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IIR 12-063 – HSR Study

IIR 12-063
VHA-Indian Health Service Collaborations in Rural Health: HBPC
B. Josea Kramer, PhD MS MA
VA Greater Los Angeles Healthcare System, Sepulveda, CA
Sepulveda, CA
Funding Period: July 2013 - December 2016
VHA and Indian Health Service (IHS) entered into a Memorandum of Understanding (MOU) in 2010 to improve access to healthcare and clinical collaborations for American Indian Veterans, citing collaborations between VA facilities and IHS for Home Based Primary Care (HBPC) as an example. HBPC is a VA longitudinal non-institutional long-term care (NILTC) benefit provided in the home and designed to meet the healthcare needs of Veterans with complex chronic conditions. Our aims were to use the "natural laboratory" of these innovative collaborative HBPC programs to investigate outcome correlates. The study also addresses a gap in the HBPC literature on rural populations.

Phase I characterized the organizational contexts and processes of care that account for variation in the HBPC expansion models. Phase II described the rural HBPC patient population and outcomes of HBPC expansion at the patient-level (i.e., use of hospital and emergency departments) and organizational-level (i.e., enrollment for VA medical benefits).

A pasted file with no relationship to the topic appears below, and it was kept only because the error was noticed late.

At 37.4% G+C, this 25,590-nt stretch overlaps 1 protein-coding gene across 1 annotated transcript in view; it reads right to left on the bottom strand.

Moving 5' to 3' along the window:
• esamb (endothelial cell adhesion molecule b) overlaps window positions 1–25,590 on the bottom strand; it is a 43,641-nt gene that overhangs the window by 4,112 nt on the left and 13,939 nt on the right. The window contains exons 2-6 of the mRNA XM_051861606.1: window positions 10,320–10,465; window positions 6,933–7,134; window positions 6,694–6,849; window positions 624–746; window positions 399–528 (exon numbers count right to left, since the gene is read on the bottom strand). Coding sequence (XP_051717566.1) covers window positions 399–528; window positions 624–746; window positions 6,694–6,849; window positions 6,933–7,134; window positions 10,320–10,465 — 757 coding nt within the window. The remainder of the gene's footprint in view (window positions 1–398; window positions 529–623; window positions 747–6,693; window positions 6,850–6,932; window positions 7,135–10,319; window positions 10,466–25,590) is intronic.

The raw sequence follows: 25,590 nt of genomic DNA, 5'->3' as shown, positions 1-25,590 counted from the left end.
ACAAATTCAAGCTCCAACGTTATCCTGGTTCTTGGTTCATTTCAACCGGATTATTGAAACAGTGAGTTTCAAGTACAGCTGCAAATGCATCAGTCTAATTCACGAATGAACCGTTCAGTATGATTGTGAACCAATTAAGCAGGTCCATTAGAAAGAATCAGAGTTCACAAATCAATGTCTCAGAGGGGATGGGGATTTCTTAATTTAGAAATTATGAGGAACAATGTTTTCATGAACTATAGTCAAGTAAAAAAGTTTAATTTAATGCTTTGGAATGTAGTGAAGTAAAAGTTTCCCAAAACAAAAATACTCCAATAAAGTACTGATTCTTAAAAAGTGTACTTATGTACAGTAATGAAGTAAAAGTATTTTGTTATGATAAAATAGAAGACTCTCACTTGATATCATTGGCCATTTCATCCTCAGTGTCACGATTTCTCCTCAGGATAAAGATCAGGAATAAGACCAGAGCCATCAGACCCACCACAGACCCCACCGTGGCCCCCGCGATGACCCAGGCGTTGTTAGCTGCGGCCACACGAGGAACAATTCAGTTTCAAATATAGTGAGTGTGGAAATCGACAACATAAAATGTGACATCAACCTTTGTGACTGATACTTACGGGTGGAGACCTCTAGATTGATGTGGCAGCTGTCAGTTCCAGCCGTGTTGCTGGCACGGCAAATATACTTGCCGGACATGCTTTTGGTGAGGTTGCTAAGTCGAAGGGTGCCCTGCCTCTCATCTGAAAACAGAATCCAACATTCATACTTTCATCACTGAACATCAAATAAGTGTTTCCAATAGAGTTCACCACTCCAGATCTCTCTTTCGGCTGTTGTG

This was a mixed methods observational study. Phase I used multiple qualitative methods (i.e., key respondent interviews, focus group discussions) to collect original data to characterize innovative HBPC collaborations. Phase II used a quantitative approach with a retrospective pre/post comparative design to analyze outcome correlates based on linked and merged secondary data from VA, IHS and Medicare administrative records. The study population was determined by identifying the American Indian reservations that received HBPC during Phase I and included 157 zipcodes on or nearby these American Indian reservations where IHS eligible populations might reside. We compared utilization pre-admission to HBPC in two 90-day quarters with utilization post-admission to HBPC in four 90-day quarters for one year follow-up.

Phase I:
Six innovative expansion models independently emerged at 12 VAMC reflecting different staffing patterns and strategies for providing access to NILTC in rural communities and federally or state recognized Indian reservations: 1) program expansion at a satellite site, such as a CBOC, 2) streamlined staffing, including nurses working out of their own home, 3) purchased-care from community home health nursing to supplement HBPC, 4) use of a mobile clinic to reach remote locations and provide a home base for HBPC, 5) integrated partnerships with joint privileging of key medical staff and 6) reimbursed-care for IHS or Tribal primary care to enrolled HBPC users. The latter two were used exclusively with IHS/Tribal health programs (THP) that retained responsibility as primary care provider of record. Some HBPC programs with multiple teams or service areas used more than one organizational model